Third, and most important, the adjuvant or salvage radiation that such a high proportion of up-front surgery patients who have Gleason 9 cancer need is necessarily delayed by surgery due to the highly advisable recovery period before radiation! This is dangerous because of the nature of Gleason 9 cancer – for most patients, it likes to spread and does it rather quickly! An outcome for a patient like you will be a cure IF the cancer is truly confined except for lymph nodes that are also removed. But the likelihood for Gleason 9 cases is that there will be nodes or other metastatic locations that are not removed by surgery, and during the recovery period those spots will continue to grow larger and also to seed additional metastatic spots, kind of like a dandelion seed cluster that is not removed and releases its seeds in the wind. (In contrast, this is NOT a likely scenario for lower-risk cases, such as intermediate-risk prostate cancer believed to be confined, where surgery is more likely to be curative, more on an equal footing with radiation.)

    All this said, it’s your decision, of course, and some patients, like DjinTonic, do well with the surgery first (and hopefully only) approach.
    Quote:
    Originally Posted by john_ct1 View Post
    My regular Urologist discounted surgery and recommend Radiation plus ADT (actully got my 1st ATP shot on Wednesday - Firmagon).
    The three points above are probably prominent in his thinking.

    Quote:
    Originally Posted by john_ct1 View Post
    The UPENN doc said surgery will give me the best flexibility going forward.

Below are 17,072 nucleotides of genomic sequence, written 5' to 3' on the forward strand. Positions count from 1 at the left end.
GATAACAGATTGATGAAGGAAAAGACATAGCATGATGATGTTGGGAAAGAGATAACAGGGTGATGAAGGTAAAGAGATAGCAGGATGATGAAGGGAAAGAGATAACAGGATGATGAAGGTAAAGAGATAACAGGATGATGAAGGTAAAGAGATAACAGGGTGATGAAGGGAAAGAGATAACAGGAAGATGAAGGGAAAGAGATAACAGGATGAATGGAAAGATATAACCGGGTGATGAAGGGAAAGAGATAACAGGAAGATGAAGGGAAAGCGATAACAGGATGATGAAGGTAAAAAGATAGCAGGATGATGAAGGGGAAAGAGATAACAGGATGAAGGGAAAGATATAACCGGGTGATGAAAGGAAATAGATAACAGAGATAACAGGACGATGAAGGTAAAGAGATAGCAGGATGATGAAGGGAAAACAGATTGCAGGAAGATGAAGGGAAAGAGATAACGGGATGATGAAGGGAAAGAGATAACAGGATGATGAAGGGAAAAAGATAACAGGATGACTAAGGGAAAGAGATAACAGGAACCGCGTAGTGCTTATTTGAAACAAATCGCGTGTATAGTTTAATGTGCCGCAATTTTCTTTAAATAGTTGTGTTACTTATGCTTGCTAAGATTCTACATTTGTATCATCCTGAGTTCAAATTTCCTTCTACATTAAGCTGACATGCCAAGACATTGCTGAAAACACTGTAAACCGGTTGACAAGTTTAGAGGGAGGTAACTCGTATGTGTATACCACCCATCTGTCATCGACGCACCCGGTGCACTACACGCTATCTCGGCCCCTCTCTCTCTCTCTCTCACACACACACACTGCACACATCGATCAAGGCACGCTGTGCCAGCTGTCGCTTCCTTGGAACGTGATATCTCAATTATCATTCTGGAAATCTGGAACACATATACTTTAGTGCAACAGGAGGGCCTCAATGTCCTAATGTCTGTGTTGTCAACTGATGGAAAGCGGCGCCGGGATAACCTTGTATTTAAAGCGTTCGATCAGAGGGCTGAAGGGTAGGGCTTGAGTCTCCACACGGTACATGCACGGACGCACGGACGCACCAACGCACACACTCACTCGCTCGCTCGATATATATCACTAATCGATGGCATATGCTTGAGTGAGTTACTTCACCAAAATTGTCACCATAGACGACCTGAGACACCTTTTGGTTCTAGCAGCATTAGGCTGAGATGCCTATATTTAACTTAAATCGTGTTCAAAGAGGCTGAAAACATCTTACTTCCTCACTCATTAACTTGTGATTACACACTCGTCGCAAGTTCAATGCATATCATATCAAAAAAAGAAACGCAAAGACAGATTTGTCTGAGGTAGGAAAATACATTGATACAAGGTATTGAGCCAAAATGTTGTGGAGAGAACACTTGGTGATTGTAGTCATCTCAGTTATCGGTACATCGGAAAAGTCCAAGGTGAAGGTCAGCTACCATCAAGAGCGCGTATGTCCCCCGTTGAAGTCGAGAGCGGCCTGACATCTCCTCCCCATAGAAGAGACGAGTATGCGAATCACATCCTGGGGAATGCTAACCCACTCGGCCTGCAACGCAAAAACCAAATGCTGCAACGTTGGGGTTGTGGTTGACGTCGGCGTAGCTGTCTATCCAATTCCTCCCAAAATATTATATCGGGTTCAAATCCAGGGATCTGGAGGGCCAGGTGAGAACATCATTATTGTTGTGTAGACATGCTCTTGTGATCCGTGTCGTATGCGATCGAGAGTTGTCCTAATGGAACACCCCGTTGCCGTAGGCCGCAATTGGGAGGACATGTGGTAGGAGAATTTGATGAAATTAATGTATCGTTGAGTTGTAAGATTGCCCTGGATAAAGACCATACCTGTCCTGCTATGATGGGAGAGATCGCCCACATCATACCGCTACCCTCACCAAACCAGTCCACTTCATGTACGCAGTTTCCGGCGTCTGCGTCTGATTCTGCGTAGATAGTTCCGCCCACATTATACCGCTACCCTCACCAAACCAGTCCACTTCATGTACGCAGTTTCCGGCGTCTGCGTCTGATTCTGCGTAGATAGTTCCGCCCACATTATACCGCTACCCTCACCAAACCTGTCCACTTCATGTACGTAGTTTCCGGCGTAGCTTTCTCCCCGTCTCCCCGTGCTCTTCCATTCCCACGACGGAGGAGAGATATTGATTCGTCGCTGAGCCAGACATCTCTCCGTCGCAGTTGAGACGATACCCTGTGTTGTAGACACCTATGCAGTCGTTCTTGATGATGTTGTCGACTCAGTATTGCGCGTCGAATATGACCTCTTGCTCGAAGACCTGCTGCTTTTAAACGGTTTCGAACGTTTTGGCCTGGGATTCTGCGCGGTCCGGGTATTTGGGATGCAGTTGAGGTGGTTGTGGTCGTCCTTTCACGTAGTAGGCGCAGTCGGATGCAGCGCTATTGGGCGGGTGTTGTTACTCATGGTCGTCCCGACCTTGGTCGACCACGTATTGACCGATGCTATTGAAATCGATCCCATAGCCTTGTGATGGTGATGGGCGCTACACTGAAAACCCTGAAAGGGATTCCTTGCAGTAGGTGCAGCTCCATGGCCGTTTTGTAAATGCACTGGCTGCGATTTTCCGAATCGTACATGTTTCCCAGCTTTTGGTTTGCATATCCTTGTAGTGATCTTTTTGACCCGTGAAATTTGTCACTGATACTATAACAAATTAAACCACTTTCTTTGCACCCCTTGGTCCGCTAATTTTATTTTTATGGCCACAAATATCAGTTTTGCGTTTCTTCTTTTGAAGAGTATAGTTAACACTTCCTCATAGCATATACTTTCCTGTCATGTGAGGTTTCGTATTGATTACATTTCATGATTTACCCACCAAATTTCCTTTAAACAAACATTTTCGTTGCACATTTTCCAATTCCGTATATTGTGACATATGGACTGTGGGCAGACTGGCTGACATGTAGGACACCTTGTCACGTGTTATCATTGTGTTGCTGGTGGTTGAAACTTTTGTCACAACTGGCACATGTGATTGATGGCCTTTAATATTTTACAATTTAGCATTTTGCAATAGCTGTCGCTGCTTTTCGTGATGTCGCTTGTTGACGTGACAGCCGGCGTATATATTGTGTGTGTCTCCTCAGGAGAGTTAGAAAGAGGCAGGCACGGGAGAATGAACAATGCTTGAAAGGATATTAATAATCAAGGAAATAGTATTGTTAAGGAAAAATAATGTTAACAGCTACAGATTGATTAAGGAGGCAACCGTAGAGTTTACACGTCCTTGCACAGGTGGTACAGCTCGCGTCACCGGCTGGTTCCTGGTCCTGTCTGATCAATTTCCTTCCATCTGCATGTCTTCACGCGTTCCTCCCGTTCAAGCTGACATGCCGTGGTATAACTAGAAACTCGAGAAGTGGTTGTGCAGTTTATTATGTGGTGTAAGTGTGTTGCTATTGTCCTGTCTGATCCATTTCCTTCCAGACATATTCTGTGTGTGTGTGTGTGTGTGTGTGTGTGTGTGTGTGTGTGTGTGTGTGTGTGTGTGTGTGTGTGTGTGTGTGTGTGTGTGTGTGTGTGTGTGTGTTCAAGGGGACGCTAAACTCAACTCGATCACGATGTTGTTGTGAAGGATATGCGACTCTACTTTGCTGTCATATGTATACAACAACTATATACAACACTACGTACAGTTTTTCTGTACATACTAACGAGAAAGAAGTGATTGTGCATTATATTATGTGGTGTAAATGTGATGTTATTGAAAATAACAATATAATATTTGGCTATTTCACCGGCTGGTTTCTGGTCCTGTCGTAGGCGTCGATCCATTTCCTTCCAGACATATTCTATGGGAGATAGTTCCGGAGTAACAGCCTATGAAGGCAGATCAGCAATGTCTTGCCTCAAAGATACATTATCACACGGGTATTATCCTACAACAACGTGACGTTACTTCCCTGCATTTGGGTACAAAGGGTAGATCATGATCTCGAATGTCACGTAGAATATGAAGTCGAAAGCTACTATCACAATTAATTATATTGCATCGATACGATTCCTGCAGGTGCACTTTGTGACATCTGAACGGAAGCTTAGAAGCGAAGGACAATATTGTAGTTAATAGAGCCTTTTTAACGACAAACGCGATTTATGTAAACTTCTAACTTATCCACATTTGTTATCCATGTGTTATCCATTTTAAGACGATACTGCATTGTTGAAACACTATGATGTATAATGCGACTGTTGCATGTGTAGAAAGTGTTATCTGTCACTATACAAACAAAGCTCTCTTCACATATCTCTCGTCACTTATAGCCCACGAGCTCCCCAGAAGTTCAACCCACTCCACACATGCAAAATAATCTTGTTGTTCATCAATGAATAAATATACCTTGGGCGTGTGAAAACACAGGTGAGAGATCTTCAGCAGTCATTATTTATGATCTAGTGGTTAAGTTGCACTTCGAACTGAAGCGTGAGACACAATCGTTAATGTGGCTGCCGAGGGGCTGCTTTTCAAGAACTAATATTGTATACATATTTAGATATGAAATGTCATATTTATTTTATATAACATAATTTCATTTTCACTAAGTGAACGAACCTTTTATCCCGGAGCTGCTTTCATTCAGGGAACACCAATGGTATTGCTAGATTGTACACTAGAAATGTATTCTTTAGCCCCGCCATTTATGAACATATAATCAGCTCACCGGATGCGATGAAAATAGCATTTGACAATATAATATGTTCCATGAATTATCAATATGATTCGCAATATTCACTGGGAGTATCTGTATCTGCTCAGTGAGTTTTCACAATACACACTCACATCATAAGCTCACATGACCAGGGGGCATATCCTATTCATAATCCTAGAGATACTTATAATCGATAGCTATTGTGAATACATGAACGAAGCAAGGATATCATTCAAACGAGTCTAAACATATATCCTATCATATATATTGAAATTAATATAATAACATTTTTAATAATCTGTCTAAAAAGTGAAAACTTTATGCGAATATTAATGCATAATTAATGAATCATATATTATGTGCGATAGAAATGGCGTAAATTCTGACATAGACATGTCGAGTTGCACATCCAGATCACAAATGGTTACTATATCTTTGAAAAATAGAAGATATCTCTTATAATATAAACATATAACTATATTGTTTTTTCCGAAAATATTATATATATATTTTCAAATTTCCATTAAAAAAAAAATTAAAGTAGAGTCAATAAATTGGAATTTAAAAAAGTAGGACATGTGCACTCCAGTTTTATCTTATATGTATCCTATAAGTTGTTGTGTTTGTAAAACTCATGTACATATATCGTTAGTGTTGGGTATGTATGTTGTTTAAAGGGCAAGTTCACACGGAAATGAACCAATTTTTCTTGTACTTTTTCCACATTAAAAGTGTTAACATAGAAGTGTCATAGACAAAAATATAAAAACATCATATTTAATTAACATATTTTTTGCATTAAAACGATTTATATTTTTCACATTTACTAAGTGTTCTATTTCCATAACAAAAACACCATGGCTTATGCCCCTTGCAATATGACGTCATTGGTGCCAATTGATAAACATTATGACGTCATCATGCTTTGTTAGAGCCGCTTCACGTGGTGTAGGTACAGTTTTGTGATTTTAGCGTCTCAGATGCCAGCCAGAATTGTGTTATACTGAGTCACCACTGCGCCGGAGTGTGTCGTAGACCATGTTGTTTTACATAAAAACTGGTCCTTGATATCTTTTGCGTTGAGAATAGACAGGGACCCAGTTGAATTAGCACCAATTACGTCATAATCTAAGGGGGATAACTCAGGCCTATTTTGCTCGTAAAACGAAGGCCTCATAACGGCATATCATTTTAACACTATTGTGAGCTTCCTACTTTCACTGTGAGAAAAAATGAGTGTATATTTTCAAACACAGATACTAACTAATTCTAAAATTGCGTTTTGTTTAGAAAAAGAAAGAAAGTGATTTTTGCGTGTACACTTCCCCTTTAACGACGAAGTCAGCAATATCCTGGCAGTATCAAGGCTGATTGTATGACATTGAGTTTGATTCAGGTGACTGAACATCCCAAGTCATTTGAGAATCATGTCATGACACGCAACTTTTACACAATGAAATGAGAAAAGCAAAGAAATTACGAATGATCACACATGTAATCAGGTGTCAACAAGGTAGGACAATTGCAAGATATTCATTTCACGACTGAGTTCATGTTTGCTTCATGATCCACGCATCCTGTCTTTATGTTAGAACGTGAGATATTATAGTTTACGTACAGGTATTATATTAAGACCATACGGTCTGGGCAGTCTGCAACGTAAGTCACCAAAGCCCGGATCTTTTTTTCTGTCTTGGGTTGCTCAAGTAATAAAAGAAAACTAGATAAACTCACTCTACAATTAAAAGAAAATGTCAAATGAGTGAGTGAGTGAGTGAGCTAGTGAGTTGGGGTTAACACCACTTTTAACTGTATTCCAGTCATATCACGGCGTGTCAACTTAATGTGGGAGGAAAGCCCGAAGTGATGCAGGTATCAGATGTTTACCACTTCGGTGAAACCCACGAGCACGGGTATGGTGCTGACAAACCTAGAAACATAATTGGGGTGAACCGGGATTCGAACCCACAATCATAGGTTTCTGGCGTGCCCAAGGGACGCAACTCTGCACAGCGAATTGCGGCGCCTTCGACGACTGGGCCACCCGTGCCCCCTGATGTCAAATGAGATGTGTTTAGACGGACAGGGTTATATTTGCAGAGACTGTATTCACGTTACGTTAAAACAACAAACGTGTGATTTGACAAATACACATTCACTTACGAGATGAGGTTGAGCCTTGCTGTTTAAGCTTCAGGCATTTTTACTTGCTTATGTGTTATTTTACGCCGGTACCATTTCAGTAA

Usually surgeons mean by “flexibility” that you can still have radiation later if you need it. What they too often do not seem to say is that here is a strong likelihood Gleason 9 patients will need it, and that in the meantime – the period before follow-up radiation is feasible – a Gleason 9 cancer can spread beyond the range of pelvic radiation, and it may also have had time to progress to the “explosive” stage where there are many widely spread distant metastases, which is an extremely challenging and dangerous situation. I am not at all fond of that “flexibility” line of thought for a high-risk patient.

    One final thought about extensive lymph node removal, which would be needed in your case per the UPENN urologist: edema is an unpleasant possible complication worth considering, as are several other complications. Here’s a link to an abstract of a clinical trial about this: https://pubmed.ncbi.nlm.nih.gov/12478123/ Below the abstract other pertinent papers are listed. My impression the risk, while fairly low, is still well above zero. In contrast, radiation will knock out the cancer in the nodes while preserving healthy tissue and their normal function, as I understand it as a layman.


    ….Jim

    - - - - - - - - - - - - - - - - - - - - - - - -
    21 years as a survivor. Doing well. Diagnosis Dec 1999 PSA 113.6 (first ever), age 56
    Gleason 4+3=7 (J. Epstein, JHU), all cores +, most 100%; "rock hard" prostate with ECE - stage 3, PNI, PSADT determined later 3-4 months; technetium bone scan and CT scan negative; prognosis 5 years.